B-58 Days

SAC "First Team" Briefing

by Phil Rowe
In its heyday, Strategic Air Command (SAC) was the prima donna Air Force unit. It demanded and got the cream of the crop of personnel for practically every discipline needed, from flight operations to maintenance and support. And there's no denying that SAC got most of the money it wanted from a Congress anxious about the Cold War and our defensive posture vis-a-vis the Soviet Union.

A string of generals, several in the mold of Curtis LeMay, kept the world's number one strategic strike command in top shape. They lobbied for and got the best equipment, facilities and airplanes that the aerospace industry could produce. But most importantly, the generals got the money to take care of the officers, men and families of SAC. Few organizations up to that time ( or since ) placed such emphasis on the welfare of its people.

Even the rival U.S. Navy, with its feisty and influential Admiral Rickover and the evolving nuclear fleet, did not garner the dollars and support that favored the Strategic Air Command. SAC's acquisitions include hundreds B-36 and B-52 heavy bombers, and even more B-47, B-58 and FB-111 medium bombers. Supporting both were KC-97 and KC-135 aerial tankers, not to mention a fleet of transports, utility and courier planes. No Air Force on earth had the power of the Strategic Air Command. And that was but one part of America's total deterrent arsenal. But history has proven the merits of that investment. We endured and triumphed the long cold war without getting into a hot one.

The life of SAC airmen was not easy. The generals were tough task masters and demanded the highest levels of dedication and professionalism from the top down. Training and rigorous testing molded a highly professional force. Frequent inspections and no-notice simulated deployments of crews and planes kept the pressure on all personnel. Even special security checks and exercises were made to evaluate military police, guards and flight line mechanics to keep them on their toes to the threats of saboteurs and spies. Everything was taken seriously and foul-ups were not tolerated.

But those who shared the goals of professionalism and worked hard to maintain the highest state of readiness were not forgotten. The rewards were there for those who aimed for excellence. There was a system of "spot" promotions which fortunate flight crew members could attain for being the best. Some people even got double promotions, spots on spots. Winners were rewarded, but losers were quickly transferred elsewhere, though that caused problems, especially for other Air Force units.

One form of reward and motivation was known as the "First Team" briefing, hosted by the Commander-in-Chief of Strategic Air Command ( the CINCSAC or CINC, for short ), held at SAC headquarters near Omaha, Nebraska. This writer participated in one such affair during his days on a B-58 flight crew. It was a memorable experience.

Once or twice each year crewmembers from each of SAC's bomber and tanker units were invited to attend the First Team briefings. SAC commanders believed in getting closer to their air crews and devoted a whole day to host the memorable events. The year that I attended there were perhaps one hundred of us brought to Omaha from all across the country. The sessions with the CINC began at 0800 hours sharp, with an orientation in a briefing room attended by the entire top level of SAC's organization. The room was full of headquarters colonels and generals, all playing host to visiting aircrewmen. In later years missile crewmembers were added, as SAC's nuclear arsenal included those key players too.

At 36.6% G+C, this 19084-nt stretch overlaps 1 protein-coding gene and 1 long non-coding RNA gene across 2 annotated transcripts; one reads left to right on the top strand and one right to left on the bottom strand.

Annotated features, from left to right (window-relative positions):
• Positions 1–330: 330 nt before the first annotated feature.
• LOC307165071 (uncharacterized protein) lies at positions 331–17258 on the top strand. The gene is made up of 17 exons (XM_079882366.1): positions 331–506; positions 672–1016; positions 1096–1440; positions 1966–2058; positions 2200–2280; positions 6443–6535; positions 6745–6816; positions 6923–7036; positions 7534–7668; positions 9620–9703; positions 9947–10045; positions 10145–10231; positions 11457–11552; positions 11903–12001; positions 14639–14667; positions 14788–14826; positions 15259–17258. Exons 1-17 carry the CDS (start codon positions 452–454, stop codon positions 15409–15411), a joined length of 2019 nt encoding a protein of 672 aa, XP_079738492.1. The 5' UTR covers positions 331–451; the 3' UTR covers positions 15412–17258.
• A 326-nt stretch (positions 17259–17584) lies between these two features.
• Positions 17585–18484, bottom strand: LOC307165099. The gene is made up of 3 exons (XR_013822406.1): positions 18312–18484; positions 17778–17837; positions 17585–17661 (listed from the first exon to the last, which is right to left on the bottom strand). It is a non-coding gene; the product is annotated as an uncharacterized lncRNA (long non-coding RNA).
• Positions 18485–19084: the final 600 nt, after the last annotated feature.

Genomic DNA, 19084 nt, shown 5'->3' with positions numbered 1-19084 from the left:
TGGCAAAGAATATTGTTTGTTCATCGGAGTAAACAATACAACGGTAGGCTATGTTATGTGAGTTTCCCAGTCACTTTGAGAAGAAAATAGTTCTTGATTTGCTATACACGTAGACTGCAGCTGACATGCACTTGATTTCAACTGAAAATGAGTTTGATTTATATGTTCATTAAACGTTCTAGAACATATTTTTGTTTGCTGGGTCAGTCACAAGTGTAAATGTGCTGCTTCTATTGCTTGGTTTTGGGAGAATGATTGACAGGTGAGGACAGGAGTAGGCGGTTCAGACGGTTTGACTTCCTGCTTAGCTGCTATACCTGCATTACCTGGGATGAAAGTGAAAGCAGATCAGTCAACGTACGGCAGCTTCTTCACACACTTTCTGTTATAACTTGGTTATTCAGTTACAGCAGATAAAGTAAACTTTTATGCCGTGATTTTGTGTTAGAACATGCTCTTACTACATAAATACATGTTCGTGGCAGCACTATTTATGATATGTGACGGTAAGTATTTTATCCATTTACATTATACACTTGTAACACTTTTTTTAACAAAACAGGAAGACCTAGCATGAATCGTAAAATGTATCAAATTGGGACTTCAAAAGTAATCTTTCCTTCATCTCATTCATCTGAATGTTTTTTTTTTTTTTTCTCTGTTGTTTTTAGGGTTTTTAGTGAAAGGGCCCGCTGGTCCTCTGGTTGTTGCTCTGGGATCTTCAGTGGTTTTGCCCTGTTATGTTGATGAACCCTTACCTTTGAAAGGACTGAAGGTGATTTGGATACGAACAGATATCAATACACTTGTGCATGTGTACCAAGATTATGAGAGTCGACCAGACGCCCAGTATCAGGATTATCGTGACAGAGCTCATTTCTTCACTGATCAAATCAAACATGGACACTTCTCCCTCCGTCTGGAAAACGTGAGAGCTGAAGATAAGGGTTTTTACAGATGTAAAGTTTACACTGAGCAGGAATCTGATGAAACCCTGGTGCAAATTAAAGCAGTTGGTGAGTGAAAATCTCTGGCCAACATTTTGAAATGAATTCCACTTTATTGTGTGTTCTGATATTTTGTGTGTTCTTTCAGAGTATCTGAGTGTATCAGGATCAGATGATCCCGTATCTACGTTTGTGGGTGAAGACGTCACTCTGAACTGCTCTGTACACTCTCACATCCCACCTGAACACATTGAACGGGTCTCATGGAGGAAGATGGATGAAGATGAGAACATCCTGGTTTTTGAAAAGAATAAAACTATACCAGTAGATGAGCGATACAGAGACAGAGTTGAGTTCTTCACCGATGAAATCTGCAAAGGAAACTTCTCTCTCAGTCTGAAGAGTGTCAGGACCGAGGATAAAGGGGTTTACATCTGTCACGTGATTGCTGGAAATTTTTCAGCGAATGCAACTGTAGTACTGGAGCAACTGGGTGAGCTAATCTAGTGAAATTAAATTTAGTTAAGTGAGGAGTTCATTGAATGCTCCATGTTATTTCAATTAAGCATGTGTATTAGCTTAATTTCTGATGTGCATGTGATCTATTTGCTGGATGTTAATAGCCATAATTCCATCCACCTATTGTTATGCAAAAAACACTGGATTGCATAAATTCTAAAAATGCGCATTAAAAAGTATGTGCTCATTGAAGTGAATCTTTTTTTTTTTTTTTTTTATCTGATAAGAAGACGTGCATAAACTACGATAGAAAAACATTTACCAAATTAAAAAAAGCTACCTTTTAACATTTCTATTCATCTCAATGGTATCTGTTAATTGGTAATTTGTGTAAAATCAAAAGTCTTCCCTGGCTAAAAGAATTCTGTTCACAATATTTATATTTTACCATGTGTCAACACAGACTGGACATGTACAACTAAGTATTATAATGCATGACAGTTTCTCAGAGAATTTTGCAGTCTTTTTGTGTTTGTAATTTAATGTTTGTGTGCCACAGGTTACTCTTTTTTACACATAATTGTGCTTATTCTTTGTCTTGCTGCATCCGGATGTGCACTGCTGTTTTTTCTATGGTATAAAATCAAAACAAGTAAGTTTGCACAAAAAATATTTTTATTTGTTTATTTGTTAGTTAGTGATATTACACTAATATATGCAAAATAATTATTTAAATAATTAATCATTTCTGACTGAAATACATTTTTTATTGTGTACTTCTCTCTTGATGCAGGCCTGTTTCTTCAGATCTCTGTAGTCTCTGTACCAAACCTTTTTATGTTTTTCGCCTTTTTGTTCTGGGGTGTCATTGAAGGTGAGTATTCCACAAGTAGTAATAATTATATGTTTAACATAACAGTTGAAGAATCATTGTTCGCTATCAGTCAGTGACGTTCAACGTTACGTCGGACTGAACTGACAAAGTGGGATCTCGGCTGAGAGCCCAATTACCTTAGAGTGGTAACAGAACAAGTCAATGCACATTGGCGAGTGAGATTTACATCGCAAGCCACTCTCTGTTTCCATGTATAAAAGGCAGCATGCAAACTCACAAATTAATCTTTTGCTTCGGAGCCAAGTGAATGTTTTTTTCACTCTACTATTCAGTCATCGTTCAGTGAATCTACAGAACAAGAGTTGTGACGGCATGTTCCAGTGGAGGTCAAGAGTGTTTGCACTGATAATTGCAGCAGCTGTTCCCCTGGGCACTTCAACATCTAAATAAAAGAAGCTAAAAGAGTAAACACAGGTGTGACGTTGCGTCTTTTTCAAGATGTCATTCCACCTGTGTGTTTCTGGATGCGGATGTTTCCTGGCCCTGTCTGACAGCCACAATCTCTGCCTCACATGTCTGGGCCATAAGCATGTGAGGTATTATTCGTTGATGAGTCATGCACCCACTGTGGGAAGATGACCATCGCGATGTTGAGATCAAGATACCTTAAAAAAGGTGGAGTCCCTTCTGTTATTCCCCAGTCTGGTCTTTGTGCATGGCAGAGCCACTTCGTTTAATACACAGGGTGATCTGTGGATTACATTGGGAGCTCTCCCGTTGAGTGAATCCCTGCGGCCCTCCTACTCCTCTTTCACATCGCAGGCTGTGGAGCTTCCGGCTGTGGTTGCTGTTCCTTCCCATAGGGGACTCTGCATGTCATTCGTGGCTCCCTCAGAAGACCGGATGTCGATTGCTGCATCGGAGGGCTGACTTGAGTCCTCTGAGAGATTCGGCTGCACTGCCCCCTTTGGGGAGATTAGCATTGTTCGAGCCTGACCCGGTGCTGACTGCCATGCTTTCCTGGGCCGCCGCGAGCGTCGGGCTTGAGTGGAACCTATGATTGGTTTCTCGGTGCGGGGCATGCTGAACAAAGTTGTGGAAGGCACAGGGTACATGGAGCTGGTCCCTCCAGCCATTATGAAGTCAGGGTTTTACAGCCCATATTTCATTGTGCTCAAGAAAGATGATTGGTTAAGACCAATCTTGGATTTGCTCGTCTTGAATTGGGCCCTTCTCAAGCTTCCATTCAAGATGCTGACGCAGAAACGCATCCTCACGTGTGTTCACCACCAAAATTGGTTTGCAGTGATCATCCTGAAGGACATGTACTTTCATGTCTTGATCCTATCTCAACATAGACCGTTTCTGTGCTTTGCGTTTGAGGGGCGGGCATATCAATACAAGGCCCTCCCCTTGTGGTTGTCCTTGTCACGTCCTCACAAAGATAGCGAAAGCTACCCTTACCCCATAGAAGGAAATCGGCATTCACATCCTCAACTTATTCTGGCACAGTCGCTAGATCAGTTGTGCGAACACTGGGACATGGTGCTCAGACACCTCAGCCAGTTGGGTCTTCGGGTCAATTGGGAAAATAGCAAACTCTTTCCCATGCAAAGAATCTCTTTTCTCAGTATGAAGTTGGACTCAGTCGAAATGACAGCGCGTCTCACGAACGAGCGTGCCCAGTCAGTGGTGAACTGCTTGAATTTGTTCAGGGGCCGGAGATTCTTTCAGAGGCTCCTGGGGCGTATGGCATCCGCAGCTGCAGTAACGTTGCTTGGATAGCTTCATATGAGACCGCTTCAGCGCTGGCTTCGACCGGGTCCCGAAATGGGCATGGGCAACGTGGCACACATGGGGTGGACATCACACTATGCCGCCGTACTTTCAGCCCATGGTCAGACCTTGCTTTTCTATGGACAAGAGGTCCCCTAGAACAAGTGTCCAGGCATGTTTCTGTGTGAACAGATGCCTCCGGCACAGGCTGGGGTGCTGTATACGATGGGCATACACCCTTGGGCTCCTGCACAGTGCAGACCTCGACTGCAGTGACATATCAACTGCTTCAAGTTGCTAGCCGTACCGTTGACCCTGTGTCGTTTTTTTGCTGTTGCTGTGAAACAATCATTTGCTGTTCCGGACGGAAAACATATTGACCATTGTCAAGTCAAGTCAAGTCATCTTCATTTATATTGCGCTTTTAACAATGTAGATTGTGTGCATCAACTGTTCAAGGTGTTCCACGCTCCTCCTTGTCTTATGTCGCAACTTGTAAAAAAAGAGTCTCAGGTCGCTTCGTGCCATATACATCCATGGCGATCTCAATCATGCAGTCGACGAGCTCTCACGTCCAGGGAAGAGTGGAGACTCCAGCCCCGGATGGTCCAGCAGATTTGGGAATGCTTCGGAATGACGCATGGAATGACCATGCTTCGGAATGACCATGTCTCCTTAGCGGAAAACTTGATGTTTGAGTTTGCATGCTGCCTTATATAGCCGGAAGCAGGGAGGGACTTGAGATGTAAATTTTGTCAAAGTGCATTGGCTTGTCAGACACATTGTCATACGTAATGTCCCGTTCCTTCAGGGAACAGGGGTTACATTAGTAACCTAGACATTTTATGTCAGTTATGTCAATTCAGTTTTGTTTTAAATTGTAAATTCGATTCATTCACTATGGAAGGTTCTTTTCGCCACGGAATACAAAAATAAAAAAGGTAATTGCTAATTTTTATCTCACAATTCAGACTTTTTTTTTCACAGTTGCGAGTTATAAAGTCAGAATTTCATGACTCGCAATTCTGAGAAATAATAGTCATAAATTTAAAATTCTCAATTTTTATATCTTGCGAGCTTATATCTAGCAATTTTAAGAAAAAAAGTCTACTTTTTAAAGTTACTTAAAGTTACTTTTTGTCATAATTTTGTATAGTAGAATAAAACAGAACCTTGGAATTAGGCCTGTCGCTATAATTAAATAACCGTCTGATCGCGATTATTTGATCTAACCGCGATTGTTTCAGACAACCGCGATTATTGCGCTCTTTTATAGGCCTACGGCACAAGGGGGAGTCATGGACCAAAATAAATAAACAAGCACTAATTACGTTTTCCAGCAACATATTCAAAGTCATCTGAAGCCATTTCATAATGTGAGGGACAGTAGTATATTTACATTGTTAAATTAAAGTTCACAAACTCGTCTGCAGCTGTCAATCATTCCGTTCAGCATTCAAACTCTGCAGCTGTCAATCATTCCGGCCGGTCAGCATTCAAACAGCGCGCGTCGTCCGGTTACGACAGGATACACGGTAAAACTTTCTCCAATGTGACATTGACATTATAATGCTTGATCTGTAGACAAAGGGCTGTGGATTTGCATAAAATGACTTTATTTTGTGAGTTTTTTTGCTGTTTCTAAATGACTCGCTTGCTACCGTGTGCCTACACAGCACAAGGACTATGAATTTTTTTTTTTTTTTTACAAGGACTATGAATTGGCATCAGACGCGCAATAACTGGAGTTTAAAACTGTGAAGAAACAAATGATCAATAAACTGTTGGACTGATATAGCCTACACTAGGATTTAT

Lunch, following a morning of presentations by nearly every headquarters division or specialty, was held as a mingling of staff and crewmembers. Dialog was easy and relaxed, with free expression of ideas, open critiques and even gripe sessions encouraged. For many it was a chance to renew old friendships with headquarters people and other airmen.

The afternoon was devoted to a kind of one-on-one discussion between the CINC and his "boys". The general sat casually on the edge of the auditorium stage, coat unbuttoned and up close to the attendees. He discussed the current and future challenges facing SAC, as well as previewing new airplanes and systems the unit was destined to receive. He pulled no punches in addressing the budgetary, congressional and political issues. And he chided rival services and organizations who did not measure up to his own standards. It was all a giant pep rally, of course. But it was heady stuff for those of us who felt we were getting very special treatment.

A cocktail hour and formal dinner rounded out the day. Held at the Officers' Club, of course, it featured a meal to be remembered. Flaming baked Alaska for dessert, cognac and special cigars capped the affair. We were hosted by our CINC in first class style. To a man we were impressed, and pleased to have been among the chosen .

Few people are neutral in their opinions about SAC, its leadership or way of life. Those who agreed with the high standards, the discipline and systems of rewards will probably feel proud to have been a part of it. Others, and many are quite vocal about their views, disparage the whole organization and its seemingly excessive demands. I guess I am among the former, proud of my eight years on a SAC flight crew.